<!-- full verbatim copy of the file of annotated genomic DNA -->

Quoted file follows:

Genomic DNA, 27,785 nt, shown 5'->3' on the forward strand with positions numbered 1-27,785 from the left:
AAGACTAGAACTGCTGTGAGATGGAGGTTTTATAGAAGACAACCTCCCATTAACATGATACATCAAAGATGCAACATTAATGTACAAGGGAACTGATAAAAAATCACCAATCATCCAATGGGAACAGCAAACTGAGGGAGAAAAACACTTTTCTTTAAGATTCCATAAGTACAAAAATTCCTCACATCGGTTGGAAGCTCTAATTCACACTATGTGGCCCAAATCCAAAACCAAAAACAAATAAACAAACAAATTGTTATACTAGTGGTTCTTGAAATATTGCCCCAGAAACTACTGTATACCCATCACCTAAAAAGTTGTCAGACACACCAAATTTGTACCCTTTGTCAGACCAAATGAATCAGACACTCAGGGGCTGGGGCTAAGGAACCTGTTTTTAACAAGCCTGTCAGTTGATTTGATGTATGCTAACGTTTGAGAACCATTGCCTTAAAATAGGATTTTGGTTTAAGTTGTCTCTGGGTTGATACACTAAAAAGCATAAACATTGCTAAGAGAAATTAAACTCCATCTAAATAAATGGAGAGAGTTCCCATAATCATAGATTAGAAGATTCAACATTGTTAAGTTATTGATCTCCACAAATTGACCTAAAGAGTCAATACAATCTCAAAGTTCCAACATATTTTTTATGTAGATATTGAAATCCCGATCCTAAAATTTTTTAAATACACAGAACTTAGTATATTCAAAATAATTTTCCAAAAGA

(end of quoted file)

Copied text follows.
Genomic DNA, 27,785 nt, shown 5'->3' on the forward strand with positions numbered 1-27,785 from the left:
AAGACTAGAACTGCTGTGAGATGGAGGTTTTATAGAAGACAACCTCCCATTAACATGATACATCAAAGATGCAACATTAATGTACAAGGGAACTGATAAAAAATCACCAATCATCCAATGGGAACAGCAAACTGAGGGAGAAAAACACTTTTCTTTAAGATTCCATAAGTACAAAAATTCCTCACATCGGTTGGAAGCTCTAATTCACACTATGTGGCCCAAATCCAAAACCAAAAACAAATAAACAAACAAATTGTTATACTAGTGGTTCTTGAAATATTGCCCCAGAAACTACTGTATACCCATCACCTAAAAAGTTGTCAGACACACCAAATTTGTACCCTTTGTCAGACCAAATGAATCAGACACTCAGGGGCTGGGGCTAAGGAACCTGTTTTTAACAAGCCTGTCAGTTGATTTGATGTATGCTAACGTTTGAGAACCATTGCCTTAAAATAGGATTTTGGTTTAAGTTGTCTCTGGGTTGATACACTAAAAAGCATAAACATTGCTAAGAGAAATTAAACTCCATCTAAATAAATGGAGAGAGTTCCCATAATCATAGATTAGAAGATTCAACATTGTTAAGTTATTGATCTCCACAAATTGACCTAAAGAGTCAATACAATCTCAAAGTTCCAACATATTTTTTATGTAGATATTGAAATCCCGATCCTAAAATTTTTTAAATACACAGAACTTAGTATATTCAAAATAATTTTCCAAAAGA